The lack of patient benefits may illustrate the need to refine our understanding of the mechanisms whereby physician notification of patients' limited HL could lead to improved health outcomes.60,62,63
In the case of biomedical conditions, acceptable screening tests must detect diseases for which effective treatments exist.64
With regard to screening for HL deficits, this prerequisite suggests that widespread screening will not be warranted until rigorous trials identify specific actions clinicians can take to change the trajectory of patients' disease.63
Our study has several limitations. Because we made only a single assessment of many outcomes, we could not determine whether observed differences in physician behaviors between the intervention and control groups were related to unmeasured baseline differences or were sustained over time; whether intervention group patients' self-efficacy scores would have improved over a longer observation period; or whether the screening test itself may have lowered self-efficacy scores in both groups. Second, we relied on physician self-report of management strategies, rather than objective assessment. Prior research, however, has demonstrated a high correlation between physician reports of their counseling strategies and direct observation.65
Third, while our study may have overestimated the management strategies of physicians because they were aware they were enrolled in a study, this bias may have disproportionately affected intervention physicians insofar as control physicians did not receive a “control notification.”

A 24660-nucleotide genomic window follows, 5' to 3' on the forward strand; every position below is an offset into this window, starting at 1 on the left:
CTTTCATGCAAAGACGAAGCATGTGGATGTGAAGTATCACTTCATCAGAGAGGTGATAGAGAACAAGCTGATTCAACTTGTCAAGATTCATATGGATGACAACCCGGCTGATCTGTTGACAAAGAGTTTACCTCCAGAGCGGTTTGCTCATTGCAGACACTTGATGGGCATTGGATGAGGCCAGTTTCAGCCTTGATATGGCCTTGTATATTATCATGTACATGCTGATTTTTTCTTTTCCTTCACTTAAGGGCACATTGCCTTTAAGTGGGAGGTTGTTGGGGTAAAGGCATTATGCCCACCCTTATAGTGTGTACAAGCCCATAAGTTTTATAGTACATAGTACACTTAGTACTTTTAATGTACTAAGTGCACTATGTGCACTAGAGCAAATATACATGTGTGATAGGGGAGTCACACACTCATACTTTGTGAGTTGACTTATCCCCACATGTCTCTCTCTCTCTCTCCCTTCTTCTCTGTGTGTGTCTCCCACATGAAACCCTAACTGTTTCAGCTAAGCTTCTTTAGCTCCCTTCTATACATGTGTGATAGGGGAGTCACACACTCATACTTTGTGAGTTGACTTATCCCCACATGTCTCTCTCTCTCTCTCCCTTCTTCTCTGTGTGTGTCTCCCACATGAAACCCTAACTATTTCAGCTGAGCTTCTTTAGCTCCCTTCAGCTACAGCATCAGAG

Fourth, because some patients may have refused study participation because of misgivings related to HL testing, we may have overestimated the degree to which HL screening is acceptable to patients. Assuming the most conservative scenario, in which all 30 patients who refused participation had limited HL and would have found the screening stigmatizing, 83% of patients would still have found screening to be useful. Fifth, our negative results with regard to glycemic control should be considered inconclusive since our study was underpowered for this outcome and our follow-up time was brief. Finally, our results may not generalize to patients without diabetes, private practice settings, or non-primary care relationships.
The increased attention to HL1,5
and the evolution of shorter screening instruments25,27,28
has increased interest in developing screening programs in the clinical context. This trial suggests we exercise caution before implementing such programs. While it is encouraging that physicians respond to the notification of their patients' limited HL skills, and reassuring that patients report screening to be useful, system-wide training programs and/or support for physicians and patients may be essential to an effective screening program. Future research should explore the ways in which health care providers and systems can more effectively engage patients with limited HL. Without this step, HL screening and notification of physicians of their patients' HL deficits is unlikely to be a powerful tool in improving diabetes outcomes.